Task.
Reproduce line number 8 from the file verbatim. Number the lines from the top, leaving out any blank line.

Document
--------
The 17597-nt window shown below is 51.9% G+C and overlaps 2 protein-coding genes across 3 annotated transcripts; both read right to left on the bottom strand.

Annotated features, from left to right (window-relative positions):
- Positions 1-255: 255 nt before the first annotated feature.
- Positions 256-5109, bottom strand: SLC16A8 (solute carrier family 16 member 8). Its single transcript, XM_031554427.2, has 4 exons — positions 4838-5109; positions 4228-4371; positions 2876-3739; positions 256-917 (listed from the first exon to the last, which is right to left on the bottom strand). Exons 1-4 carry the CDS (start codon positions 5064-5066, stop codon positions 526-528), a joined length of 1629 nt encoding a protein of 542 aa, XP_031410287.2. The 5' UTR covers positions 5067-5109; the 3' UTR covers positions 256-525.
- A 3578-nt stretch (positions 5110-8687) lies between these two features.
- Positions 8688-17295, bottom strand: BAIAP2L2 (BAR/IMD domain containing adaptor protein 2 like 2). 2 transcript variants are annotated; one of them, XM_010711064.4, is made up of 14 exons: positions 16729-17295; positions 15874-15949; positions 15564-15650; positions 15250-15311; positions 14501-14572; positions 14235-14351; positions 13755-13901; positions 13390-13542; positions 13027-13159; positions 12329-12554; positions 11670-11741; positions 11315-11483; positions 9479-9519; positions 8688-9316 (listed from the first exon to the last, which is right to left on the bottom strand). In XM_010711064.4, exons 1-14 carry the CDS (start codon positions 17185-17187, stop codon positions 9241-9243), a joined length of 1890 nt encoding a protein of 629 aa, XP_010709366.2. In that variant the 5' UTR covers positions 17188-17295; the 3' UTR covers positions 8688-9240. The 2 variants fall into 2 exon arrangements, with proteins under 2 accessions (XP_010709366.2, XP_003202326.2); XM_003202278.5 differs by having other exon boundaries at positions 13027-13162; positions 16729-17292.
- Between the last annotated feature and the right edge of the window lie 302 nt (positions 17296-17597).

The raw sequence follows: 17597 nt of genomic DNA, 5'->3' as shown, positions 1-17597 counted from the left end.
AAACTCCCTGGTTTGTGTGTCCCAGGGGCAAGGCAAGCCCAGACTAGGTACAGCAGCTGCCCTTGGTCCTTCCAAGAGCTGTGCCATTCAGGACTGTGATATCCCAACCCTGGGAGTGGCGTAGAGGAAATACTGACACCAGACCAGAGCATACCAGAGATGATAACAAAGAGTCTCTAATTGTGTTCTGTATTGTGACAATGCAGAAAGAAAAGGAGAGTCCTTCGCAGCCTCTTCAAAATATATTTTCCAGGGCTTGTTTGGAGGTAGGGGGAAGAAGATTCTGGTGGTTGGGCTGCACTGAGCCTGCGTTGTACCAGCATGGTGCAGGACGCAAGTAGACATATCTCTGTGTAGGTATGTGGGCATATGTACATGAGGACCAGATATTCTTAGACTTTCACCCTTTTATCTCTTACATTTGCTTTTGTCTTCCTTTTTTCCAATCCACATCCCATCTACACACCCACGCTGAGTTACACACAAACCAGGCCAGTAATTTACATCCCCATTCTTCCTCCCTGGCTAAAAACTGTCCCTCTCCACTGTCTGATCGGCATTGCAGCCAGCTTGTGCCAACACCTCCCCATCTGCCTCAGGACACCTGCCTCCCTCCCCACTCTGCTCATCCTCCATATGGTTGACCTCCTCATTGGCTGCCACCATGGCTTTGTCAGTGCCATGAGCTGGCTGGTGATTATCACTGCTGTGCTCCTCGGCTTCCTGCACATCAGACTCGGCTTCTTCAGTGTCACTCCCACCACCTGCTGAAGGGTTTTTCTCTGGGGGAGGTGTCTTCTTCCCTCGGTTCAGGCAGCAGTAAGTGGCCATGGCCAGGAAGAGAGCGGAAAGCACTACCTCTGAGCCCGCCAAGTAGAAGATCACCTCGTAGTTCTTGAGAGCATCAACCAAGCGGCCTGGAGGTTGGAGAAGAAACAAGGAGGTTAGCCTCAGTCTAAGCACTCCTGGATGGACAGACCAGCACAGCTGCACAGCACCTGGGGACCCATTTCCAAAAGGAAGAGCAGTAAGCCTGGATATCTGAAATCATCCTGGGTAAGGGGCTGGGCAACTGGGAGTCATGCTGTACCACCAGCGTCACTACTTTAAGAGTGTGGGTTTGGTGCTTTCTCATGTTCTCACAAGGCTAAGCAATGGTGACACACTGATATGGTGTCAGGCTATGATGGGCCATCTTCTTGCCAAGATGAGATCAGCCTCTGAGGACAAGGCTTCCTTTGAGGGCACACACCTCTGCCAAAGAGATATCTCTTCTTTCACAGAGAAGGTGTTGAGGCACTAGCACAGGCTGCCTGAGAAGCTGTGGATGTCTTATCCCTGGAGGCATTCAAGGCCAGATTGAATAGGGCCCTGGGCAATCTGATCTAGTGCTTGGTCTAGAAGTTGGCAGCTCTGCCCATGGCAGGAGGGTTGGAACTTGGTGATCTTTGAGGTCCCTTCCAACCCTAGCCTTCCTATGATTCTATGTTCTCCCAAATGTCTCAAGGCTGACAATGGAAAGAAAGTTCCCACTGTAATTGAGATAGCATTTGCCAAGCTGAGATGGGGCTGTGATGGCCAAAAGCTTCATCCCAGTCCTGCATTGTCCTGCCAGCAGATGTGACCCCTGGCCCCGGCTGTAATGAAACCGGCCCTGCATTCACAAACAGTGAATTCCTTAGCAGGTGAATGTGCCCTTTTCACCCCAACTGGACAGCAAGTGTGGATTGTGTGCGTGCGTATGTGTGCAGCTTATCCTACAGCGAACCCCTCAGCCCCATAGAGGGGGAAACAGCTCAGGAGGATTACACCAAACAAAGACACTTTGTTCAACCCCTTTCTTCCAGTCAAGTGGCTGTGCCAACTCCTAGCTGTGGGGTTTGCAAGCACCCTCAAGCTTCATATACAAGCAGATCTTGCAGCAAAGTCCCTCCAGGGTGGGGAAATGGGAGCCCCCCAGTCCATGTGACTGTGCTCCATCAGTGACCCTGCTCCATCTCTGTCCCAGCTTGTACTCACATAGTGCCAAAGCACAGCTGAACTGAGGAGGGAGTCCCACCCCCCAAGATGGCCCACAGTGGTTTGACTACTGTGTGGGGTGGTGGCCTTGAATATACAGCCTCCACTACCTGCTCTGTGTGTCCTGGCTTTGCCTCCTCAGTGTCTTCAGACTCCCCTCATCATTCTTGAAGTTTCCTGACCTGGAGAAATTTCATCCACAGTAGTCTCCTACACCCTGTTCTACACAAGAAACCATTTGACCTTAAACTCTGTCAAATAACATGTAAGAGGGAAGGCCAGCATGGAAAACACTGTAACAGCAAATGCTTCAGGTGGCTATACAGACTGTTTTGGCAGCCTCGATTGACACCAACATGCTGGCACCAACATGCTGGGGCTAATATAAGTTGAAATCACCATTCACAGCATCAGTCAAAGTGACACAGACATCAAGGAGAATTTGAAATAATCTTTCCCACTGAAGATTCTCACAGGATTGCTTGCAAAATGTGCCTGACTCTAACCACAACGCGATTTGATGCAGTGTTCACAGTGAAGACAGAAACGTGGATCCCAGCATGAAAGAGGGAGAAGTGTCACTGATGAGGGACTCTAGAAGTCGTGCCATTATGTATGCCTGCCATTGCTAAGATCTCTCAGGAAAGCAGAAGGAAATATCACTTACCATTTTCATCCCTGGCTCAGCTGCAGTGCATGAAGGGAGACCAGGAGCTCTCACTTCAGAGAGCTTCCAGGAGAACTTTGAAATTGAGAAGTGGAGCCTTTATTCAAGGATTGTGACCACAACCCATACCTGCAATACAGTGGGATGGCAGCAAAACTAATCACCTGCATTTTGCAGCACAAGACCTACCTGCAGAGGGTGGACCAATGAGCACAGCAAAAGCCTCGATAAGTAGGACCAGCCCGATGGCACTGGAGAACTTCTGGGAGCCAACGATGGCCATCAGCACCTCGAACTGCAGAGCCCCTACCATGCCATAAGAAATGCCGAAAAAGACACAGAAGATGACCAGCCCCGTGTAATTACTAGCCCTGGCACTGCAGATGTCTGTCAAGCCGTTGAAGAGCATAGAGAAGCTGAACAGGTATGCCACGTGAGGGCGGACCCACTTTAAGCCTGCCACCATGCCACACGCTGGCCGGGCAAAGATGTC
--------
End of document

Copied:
The raw sequence follows: 17597 nt of genomic DNA, 5'->3' as shown, positions 1-17597 counted from the left end.